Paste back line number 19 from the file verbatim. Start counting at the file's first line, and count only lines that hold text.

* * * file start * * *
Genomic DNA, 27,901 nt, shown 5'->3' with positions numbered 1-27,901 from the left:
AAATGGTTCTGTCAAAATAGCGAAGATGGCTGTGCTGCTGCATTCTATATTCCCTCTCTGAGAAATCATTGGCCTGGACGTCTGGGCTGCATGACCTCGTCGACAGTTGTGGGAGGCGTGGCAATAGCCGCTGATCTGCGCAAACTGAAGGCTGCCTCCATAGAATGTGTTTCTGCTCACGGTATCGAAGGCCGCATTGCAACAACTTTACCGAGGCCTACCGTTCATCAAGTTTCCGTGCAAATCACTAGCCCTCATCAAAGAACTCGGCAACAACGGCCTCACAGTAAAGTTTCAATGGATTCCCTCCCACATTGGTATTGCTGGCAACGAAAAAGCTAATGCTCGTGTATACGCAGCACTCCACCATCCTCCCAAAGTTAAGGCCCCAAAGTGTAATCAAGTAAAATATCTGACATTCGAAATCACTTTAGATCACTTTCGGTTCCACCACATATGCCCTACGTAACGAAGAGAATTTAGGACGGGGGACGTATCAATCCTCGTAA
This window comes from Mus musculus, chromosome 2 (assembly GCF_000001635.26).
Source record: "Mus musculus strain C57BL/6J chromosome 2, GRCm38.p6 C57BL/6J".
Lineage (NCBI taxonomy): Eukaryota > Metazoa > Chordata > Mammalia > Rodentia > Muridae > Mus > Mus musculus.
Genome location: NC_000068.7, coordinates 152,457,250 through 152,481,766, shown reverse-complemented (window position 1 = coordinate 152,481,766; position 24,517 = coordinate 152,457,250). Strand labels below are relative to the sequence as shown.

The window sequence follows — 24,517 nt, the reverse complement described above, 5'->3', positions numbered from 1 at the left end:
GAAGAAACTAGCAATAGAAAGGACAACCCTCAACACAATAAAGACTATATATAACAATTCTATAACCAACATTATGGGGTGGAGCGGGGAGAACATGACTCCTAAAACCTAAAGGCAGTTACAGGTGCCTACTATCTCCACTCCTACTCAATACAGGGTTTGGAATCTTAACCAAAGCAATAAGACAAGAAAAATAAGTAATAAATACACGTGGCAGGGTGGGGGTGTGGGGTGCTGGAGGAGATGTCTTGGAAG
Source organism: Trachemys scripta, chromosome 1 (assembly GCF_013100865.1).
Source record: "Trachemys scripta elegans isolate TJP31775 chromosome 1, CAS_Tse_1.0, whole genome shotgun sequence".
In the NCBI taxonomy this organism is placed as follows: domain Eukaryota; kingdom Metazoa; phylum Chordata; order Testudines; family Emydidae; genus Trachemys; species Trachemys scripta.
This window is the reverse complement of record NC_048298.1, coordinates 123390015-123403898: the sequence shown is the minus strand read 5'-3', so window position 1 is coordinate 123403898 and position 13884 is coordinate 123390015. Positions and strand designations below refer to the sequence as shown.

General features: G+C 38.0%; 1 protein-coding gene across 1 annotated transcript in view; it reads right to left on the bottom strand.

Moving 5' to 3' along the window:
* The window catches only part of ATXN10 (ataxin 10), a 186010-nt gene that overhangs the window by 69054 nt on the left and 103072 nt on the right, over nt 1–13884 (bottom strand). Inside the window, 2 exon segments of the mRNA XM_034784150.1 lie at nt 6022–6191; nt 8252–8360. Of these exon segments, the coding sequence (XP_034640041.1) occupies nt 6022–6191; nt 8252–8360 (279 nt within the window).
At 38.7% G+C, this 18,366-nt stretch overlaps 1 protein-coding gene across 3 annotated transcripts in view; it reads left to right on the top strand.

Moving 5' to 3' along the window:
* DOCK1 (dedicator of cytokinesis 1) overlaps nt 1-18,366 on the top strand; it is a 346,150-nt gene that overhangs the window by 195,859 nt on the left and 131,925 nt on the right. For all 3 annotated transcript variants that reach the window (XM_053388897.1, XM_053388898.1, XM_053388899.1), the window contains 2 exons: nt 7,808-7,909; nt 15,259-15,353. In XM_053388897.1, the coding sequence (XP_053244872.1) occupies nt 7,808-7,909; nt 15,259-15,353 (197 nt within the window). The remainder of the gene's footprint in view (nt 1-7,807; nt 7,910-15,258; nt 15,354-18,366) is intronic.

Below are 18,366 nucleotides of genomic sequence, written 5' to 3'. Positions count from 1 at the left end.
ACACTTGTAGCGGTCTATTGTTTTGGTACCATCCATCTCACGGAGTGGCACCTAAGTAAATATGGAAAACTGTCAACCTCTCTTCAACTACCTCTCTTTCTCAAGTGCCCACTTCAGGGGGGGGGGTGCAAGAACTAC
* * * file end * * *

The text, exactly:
Below are 18,366 nucleotides of genomic sequence, written 5' to 3'. Positions count from 1 at the left end.